In the past, whenever machinists and machine operators talked about a Bridgeport mill, they were referring to a specific brand: The Bridgeport Milling Machine. However, the manual milling machines were so popular and iconic that the term “Bridgeport mill” was used to describe practically any vertical milling machine, no matter what brand it happened to be.
A Bridgeport is a multipurpose knee mill, having the rigidity and power table feed to be a milling machine and a variable speed head equipped with quill travel for drilling, tapping, and reaming operations. A rotating turret and a sliding ram head added to the milling machine’s versatility.
A Brief History of the Bridgeport Milling Machine
The Bridgeport corporation was founded in Bridgeport, Connecticut, and started selling its machines in the late 1930s. It established its reputation with its medium-sized vertical milling machines, equipped with quill travel and a vari-speed vertical milling head. It became known as a knee mill because of its ram-on-turret mounting over a knee-and-column base.
Who Invented the Bridgeport mill?
Reportedly, a man named Rudolph Bannow came up with the Bridgeport knee mill design in 1936 as the ideal machine on which to mount the milling head that the Bridgeport Pattern and Model Works were already producing. The Bridgeport Series I Standard Knee Mill is the original milling, drilling, and boring machine. The Bridgeport Series I is the most popular mill ever made, with over 370,000 machines built over the past 80-plus years, followed by the larger Bridgeport Series II. Today, Bridgeport milling machines are manufactured by Hardinge.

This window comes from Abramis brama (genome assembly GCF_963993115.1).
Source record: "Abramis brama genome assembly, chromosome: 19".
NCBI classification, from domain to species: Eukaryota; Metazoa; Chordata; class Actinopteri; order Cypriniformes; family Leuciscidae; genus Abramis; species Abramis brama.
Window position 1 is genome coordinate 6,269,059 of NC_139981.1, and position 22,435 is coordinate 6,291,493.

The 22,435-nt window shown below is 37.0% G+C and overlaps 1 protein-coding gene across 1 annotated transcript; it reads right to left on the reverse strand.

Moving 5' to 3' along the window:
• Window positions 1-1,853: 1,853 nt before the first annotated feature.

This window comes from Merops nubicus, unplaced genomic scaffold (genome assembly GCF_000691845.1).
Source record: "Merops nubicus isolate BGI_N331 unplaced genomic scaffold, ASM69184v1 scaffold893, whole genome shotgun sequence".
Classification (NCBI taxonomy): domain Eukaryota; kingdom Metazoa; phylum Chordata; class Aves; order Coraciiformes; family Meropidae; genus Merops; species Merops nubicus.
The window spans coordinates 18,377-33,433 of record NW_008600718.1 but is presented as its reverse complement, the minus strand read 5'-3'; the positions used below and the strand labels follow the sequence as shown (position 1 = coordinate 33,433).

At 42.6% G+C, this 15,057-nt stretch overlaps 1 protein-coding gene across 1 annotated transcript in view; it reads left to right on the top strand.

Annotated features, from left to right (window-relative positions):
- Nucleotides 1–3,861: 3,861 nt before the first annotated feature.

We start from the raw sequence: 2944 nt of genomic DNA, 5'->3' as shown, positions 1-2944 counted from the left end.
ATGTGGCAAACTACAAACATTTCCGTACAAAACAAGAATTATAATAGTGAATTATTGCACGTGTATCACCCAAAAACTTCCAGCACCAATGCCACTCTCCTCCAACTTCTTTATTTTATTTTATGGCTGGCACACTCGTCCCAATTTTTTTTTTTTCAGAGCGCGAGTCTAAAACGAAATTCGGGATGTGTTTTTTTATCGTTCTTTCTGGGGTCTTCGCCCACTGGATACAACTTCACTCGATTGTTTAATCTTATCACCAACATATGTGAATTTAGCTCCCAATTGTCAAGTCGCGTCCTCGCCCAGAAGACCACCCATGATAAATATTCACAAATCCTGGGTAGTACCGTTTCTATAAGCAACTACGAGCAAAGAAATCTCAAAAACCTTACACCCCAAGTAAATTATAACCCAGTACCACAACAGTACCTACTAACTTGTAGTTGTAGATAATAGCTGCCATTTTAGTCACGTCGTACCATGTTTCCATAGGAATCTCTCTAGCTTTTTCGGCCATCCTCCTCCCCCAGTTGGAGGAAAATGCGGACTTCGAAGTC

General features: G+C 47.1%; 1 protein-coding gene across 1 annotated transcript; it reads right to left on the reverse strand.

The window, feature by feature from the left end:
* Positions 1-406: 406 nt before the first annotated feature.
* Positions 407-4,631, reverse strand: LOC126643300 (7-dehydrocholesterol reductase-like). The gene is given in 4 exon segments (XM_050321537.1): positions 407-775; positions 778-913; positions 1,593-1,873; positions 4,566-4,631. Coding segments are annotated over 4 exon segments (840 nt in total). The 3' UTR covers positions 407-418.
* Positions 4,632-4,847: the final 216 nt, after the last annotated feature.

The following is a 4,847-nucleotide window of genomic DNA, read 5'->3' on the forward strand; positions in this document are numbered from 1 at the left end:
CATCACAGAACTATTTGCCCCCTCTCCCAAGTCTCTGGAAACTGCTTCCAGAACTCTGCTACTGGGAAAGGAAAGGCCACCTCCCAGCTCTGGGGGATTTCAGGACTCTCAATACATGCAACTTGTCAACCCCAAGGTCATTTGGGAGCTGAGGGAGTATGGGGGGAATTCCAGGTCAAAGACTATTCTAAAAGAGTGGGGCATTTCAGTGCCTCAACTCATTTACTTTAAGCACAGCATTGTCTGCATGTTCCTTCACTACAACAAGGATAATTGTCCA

The Features of the Bridgeport Milling Machine
The Bridgeport table travels on the X-axis (longitudinal), Y-axis (saddle travel), and has a Z-axis on the knee travel and another z-axis with the quill travel. The turret can swivel, while the ram travel allows machinists to cover large areas of any table size. T-slots in the table make it possible to clamp a workpiece or a vise for various types of work.
Many Bridgeports have a power table feed, especially on the X-axis. Some are equipped with an Acu-Rite digital readout (DRO), one-shot lubrication to lube the gibs, a power drawbar, and a variable speed range. The Bridgeport J-Head accepts collets with an R8 spindle taper and a power feed on the quill travel. A mist coolant system can also be added.
CNC Machining Moves Bridgeport-Type Machines off Center Stage
Computer Numerical Control (CNC) refers to directing traditional machines with computer systems. CNC machining grew when computers became widespread in industrial manufacturing processes. Conventional industrial machine tools such as lathes, vertical milling machines, and routers began being operated through computers, giving them more control.
Today, you’ll find that CNC machining in numerous industries supports higher productivity and streamlines the manufacturing process. Here are the primary benefits of CNC machining in manufacturing:
CNC machining offers greater efficiency because computers control the control machine tools. Every operation is automated, spindle speeds are higher, as are feed rates, resulting in a faster turnaround, higher quality, and consistency in production. There is also much less intervention from a human operator running a CNC machine.